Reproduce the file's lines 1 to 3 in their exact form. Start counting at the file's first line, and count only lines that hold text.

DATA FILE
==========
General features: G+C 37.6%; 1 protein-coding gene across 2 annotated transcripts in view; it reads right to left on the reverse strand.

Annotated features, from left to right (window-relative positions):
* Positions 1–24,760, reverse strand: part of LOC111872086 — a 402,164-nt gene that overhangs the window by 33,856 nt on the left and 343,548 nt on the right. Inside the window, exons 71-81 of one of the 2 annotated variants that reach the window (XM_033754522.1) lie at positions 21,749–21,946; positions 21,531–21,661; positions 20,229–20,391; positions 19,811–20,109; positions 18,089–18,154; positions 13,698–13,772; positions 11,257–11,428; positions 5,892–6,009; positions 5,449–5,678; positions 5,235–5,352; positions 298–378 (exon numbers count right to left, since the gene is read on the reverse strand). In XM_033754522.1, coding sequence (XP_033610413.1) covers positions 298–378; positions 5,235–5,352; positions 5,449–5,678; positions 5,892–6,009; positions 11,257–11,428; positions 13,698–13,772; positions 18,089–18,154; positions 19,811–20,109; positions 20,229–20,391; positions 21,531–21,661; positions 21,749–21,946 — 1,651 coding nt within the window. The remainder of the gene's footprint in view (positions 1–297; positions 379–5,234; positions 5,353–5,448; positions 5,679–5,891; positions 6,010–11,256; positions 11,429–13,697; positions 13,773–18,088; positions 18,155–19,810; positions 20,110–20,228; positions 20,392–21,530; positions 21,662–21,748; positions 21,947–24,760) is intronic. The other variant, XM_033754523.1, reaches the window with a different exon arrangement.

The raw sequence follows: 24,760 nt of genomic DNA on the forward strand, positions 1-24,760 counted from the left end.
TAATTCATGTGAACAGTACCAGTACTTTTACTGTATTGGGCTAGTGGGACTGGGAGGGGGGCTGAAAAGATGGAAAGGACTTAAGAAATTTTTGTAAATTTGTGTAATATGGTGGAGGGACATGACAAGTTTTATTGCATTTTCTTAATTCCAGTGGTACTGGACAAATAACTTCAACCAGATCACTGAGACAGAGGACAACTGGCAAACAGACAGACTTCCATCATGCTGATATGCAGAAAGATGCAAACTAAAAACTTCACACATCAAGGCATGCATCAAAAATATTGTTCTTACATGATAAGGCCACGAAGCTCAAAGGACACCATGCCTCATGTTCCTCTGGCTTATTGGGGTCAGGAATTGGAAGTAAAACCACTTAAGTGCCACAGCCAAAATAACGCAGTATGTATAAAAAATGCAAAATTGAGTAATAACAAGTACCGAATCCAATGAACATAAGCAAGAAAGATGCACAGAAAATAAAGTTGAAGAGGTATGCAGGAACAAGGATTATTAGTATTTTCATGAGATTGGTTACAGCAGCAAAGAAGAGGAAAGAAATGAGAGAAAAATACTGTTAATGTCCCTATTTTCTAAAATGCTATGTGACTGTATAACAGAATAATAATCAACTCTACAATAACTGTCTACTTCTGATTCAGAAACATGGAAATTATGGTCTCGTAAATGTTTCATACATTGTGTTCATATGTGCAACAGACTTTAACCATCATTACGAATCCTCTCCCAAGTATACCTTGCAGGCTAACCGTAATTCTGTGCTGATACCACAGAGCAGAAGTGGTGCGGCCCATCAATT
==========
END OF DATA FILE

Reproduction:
General features: G+C 37.6%; 1 protein-coding gene across 2 annotated transcripts in view; it reads right to left on the reverse strand.

Annotated features, from left to right (window-relative positions):
* Positions 1–24,760, reverse strand: part of LOC111872086 — a 402,164-nt gene that overhangs the window by 33,856 nt on the left and 343,548 nt on the right. Inside the window, exons 71-81 of one of the 2 annotated variants that reach the window (XM_033754522.1) lie at positions 21,749–21,946; positions 21,531–21,661; positions 20,229–20,391; positions 19,811–20,109; positions 18,089–18,154; positions 13,698–13,772; positions 11,257–11,428; positions 5,892–6,009; positions 5,449–5,678; positions 5,235–5,352; positions 298–378 (exon numbers count right to left, since the gene is read on the reverse strand). In XM_033754522.1, coding sequence (XP_033610413.1) covers positions 298–378; positions 5,235–5,352; positions 5,449–5,678; positions 5,892–6,009; positions 11,257–11,428; positions 13,698–13,772; positions 18,089–18,154; positions 19,811–20,109; positions 20,229–20,391; positions 21,531–21,661; positions 21,749–21,946 — 1,651 coding nt within the window. The remainder of the gene's footprint in view (positions 1–297; positions 379–5,234; positions 5,353–5,448; positions 5,679–5,891; positions 6,010–11,256; positions 11,429–13,697; positions 13,773–18,088; positions 18,155–19,810; positions 20,110–20,228; positions 20,392–21,530; positions 21,662–21,748; positions 21,947–24,760) is intronic. The other variant, XM_033754523.1, reaches the window with a different exon arrangement.